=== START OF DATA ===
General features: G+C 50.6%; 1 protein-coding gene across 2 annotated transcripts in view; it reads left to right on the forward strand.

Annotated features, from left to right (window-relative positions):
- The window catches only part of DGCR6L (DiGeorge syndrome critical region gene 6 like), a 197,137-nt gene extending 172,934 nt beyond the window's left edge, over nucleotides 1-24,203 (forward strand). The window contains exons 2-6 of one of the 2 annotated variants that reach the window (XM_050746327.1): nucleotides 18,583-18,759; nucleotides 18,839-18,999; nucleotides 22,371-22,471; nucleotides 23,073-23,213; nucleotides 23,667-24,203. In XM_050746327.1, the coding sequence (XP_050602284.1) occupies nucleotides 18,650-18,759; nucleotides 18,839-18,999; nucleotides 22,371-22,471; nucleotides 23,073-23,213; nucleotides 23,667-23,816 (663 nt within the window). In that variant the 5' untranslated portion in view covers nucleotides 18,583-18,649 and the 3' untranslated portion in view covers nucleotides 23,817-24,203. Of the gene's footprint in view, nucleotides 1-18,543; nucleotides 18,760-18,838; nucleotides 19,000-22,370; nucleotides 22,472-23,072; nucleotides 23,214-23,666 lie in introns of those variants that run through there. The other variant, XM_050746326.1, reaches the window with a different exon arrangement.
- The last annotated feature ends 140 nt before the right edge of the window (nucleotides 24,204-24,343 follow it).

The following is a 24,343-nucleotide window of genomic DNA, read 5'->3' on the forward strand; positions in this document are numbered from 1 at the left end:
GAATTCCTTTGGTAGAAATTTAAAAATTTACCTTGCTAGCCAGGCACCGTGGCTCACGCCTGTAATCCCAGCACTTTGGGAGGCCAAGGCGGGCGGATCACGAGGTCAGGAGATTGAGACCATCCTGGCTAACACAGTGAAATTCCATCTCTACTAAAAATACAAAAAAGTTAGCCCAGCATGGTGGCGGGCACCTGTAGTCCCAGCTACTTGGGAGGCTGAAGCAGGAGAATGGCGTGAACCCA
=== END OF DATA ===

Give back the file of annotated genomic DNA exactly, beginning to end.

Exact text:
General features: G+C 50.6%; 1 protein-coding gene across 2 annotated transcripts in view; it reads left to right on the forward strand.

Annotated features, from left to right (window-relative positions):
- The window catches only part of DGCR6L (DiGeorge syndrome critical region gene 6 like), a 197,137-nt gene extending 172,934 nt beyond the window's left edge, over nucleotides 1-24,203 (forward strand). The window contains exons 2-6 of one of the 2 annotated variants that reach the window (XM_050746327.1): nucleotides 18,583-18,759; nucleotides 18,839-18,999; nucleotides 22,371-22,471; nucleotides 23,073-23,213; nucleotides 23,667-24,203. In XM_050746327.1, the coding sequence (XP_050602284.1) occupies nucleotides 18,650-18,759; nucleotides 18,839-18,999; nucleotides 22,371-22,471; nucleotides 23,073-23,213; nucleotides 23,667-23,816 (663 nt within the window). In that variant the 5' untranslated portion in view covers nucleotides 18,583-18,649 and the 3' untranslated portion in view covers nucleotides 23,817-24,203. Of the gene's footprint in view, nucleotides 1-18,543; nucleotides 18,760-18,838; nucleotides 19,000-22,370; nucleotides 22,472-23,072; nucleotides 23,214-23,666 lie in introns of those variants that run through there. The other variant, XM_050746326.1, reaches the window with a different exon arrangement.
- The last annotated feature ends 140 nt before the right edge of the window (nucleotides 24,204-24,343 follow it).

The following is a 24,343-nucleotide window of genomic DNA, read 5'->3' on the forward strand; positions in this document are numbered from 1 at the left end:
GAATTCCTTTGGTAGAAATTTAAAAATTTACCTTGCTAGCCAGGCACCGTGGCTCACGCCTGTAATCCCAGCACTTTGGGAGGCCAAGGCGGGCGGATCACGAGGTCAGGAGATTGAGACCATCCTGGCTAACACAGTGAAATTCCATCTCTACTAAAAATACAAAAAAGTTAGCCCAGCATGGTGGCGGGCACCTGTAGTCCCAGCTACTTGGGAGGCTGAAGCAGGAGAATGGCGTGAACCCA